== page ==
Twenty years after the worst industrial accident in North Carolina history, there are signs that progress in worker safety made after the deaths of 25 people in a chicken plant fire is beginning to wane.
The Charlotte Observer reported Sunday that inspections and citations by the state’s Occupational Safety and Health Administration have dropped, with total citations at about 10,400, which is the lowest number in 17 years. Inspections are at 4,500, their lowest level since 2001.
The Sept. 3, 1991, fire at the Imperial Food Products plant in Hamlet killed 25 people. State OSHA officials had never inspected the plant, and workers died behind doors that were locked to prevent chicken thefts.
State OSHA officials, threatened with a federal takeover of their workplace safety program, doubled the number of inspectors and promised to get tougher on employers who flouted the rules.
North Carolina’s OSHA program is stronger than it was before the fire, said workplace safety advocate Tom O’Connor, who heads the National Council for Occupational Safety and Health.
“It was a big wake-up call,” he said. “But I think a lot of the promises of really overhauling the program and making it a truly effective deterrent have just not come about.”
State Labor Commissioner Cherie Berry and other Labor Department officials declined to be interviewed. In an email, Berry said North Carolina is recognized for having one of the nation’s top OSHA programs.
“When you look at the big picture in North Carolina, there is no disputing the state has made significant progress,” she wrote. “… I can tell you workplaces are safer now.”
She points to North Carolina’s steadily declining workplace injury and illness rates as evidence that the state’s approach is working. North Carolina’s rates are at an all-time low and are below those in most other states.
But a 2008 Observer investigation showed that the injury numbers aren’t always accurate. Regulators use an honor system, relying on companies to report all serious workplace injuries. The newspaper found that regulators in North Carolina rarely crack down on companies that don’t self-report.
Other safety trends have been mixed. For example, workplace deaths reached a low in 2009, then climbed more than 40 percent last year. There were 48 deaths in 2010, up from 34 the previous year.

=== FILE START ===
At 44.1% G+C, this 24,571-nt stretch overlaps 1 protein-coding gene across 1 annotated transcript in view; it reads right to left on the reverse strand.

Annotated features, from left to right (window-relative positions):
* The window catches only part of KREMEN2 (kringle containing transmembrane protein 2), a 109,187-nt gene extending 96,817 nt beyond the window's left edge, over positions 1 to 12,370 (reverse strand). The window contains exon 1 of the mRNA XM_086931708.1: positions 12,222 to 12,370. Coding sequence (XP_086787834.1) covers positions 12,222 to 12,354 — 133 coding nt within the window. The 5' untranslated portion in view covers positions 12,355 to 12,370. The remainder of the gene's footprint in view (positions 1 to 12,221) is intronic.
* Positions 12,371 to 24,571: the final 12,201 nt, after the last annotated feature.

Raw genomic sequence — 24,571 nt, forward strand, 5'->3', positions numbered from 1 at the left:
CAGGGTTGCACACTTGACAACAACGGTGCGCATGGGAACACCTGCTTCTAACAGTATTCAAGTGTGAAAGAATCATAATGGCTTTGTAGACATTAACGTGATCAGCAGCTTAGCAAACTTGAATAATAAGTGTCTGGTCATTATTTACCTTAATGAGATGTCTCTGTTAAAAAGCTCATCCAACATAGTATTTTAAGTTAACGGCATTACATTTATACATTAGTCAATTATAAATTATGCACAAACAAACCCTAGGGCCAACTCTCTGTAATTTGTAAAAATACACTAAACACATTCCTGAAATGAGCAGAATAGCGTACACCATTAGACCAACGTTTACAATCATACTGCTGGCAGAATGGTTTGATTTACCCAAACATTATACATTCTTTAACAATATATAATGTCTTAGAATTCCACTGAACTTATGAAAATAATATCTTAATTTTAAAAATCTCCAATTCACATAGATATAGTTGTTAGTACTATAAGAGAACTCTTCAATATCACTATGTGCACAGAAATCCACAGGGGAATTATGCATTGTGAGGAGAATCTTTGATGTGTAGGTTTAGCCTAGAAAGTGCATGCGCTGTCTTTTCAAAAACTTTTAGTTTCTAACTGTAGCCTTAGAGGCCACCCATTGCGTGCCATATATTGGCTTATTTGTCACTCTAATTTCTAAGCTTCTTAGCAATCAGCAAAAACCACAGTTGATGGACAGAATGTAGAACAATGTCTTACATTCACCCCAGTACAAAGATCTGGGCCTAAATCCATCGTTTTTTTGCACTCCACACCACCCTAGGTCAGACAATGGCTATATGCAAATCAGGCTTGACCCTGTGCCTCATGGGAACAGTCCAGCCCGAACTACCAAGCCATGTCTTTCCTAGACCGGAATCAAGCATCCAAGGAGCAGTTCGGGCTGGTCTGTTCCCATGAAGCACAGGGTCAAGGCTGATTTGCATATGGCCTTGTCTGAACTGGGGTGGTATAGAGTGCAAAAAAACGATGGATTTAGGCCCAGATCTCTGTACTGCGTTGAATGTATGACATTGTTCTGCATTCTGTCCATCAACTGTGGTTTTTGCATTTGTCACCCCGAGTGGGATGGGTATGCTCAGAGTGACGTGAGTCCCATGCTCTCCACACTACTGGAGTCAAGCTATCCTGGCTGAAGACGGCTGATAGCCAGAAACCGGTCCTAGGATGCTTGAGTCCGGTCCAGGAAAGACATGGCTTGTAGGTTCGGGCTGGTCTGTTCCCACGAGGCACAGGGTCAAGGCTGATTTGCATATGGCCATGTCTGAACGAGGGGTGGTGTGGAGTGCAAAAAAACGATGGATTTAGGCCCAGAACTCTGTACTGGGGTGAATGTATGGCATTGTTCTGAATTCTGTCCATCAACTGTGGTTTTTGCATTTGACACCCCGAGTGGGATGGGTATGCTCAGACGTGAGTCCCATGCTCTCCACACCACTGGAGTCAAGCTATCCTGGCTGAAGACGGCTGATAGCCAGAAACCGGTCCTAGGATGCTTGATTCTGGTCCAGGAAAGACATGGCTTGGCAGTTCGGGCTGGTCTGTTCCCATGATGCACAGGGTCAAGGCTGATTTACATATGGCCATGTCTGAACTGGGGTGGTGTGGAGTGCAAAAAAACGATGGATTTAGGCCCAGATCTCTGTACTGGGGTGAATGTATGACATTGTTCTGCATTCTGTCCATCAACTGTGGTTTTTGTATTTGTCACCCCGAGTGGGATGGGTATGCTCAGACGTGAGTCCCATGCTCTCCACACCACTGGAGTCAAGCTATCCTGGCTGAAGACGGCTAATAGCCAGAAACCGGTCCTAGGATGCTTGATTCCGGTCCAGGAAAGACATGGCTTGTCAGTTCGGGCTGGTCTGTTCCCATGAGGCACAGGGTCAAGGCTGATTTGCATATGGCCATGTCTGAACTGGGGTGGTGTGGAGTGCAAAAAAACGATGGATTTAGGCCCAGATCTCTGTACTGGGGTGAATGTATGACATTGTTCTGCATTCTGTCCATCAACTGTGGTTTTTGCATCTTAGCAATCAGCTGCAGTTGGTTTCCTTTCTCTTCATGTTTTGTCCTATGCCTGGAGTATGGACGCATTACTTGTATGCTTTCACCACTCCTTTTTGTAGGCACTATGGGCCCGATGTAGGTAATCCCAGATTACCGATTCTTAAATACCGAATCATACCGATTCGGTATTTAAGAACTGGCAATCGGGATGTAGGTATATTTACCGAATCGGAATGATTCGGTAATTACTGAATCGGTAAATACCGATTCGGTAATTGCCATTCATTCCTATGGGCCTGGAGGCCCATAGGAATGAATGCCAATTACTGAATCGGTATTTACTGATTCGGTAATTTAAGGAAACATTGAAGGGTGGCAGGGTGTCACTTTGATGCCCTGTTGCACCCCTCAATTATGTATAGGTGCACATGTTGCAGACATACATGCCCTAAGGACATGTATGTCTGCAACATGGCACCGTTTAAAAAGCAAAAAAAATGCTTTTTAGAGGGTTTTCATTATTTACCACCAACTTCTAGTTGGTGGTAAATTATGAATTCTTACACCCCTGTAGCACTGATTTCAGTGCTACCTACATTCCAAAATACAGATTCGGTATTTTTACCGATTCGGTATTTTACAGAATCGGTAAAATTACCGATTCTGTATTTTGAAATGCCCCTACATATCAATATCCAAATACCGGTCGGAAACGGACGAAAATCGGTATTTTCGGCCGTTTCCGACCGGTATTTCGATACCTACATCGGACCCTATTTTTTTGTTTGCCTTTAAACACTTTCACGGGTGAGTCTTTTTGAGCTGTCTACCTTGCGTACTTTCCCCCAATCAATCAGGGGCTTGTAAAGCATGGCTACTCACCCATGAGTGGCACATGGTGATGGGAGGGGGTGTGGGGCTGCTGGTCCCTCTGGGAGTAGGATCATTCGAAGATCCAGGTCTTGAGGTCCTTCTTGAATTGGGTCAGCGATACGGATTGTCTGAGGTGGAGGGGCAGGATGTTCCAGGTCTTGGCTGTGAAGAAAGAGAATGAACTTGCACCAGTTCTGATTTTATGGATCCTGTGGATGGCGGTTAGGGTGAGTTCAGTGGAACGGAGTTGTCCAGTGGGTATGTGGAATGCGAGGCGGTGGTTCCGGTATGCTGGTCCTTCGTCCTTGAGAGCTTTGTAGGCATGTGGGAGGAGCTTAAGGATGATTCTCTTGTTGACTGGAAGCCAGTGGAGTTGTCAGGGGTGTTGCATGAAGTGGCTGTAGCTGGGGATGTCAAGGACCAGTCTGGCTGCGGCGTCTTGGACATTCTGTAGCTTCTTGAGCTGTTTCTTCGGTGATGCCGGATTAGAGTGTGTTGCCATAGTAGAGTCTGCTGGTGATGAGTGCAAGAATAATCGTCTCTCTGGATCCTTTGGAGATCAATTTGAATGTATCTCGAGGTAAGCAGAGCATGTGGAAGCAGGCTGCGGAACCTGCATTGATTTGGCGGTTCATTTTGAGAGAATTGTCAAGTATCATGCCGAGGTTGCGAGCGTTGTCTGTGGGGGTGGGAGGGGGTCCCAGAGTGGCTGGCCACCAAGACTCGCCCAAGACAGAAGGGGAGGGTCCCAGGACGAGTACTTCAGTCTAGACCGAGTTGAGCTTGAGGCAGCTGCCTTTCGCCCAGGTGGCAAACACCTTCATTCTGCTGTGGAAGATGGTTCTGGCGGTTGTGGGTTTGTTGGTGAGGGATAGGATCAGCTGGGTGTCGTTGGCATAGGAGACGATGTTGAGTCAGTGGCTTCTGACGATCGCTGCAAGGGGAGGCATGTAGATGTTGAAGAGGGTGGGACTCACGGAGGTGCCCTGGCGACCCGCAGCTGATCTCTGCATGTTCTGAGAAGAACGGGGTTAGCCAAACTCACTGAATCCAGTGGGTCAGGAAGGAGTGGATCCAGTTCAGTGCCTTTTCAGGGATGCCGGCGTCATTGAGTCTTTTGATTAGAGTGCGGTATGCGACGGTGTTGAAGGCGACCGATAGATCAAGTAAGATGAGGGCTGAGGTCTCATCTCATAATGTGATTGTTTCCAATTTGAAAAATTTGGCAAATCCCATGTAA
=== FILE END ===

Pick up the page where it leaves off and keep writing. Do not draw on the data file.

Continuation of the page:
Violations deemed to be “willful” can lead to stiff financial penalties and can cost companies lucrative contracts. But in North Carolina, fewer than one of every 1,000 OSHA violations has been deemed willful over the past decade.
State OSHA inspectors found more than 80 safety violations in the Hamlet plant fire, where a ruptured hydraulic line sprayed flammable fluid onto a deep fat fryer, setting off a fireball and filling the plant with smoke.
Conester Williams remembers the balls of fire that shot across the plant floor. She and her co-workers ran to a door, but it was locked. Two of her close friends were dead by the time the door was opened.
“We couldn’t open the door,” she said. “One boy beat a hole in the wall. Everyone was hollering for help. It did no good.”
From 1990 to 1993, the state transformed its occupational safety program into one of the nation’s largest, doubling the number of safety inspectors to 115. And North Carolina continues to have more OSHA inspectors than all but a few states. The state Labor Department notes that Georgia, a state with a slightly larger population, has less than a third as many inspectors.
But the number of workplace safety inspectors has remained flat since 1993, despite 19 percent growth in the state’s workforce. North Carolina has 114 inspectors — one less than it had in 1993, the year the state completed its expansion of OSHA. And Berry said she’s concerned that federal cutbacks may cause the state to lose positions, and that she expects no significant increases in government funding anytime soon.
“We can’t be in every workplace, just like policemen can’t be on every street corner,” she wrote.
Williams, the Hamlet survivor, said she worries about the trends. She remembers struggling to breathe and talk because of all the smoke she inhaled. She hopes another disaster isn’t on the horizon.
“I don’t think people are paying close attention like they should,” she said. “I don’t think they’ll ever do that.”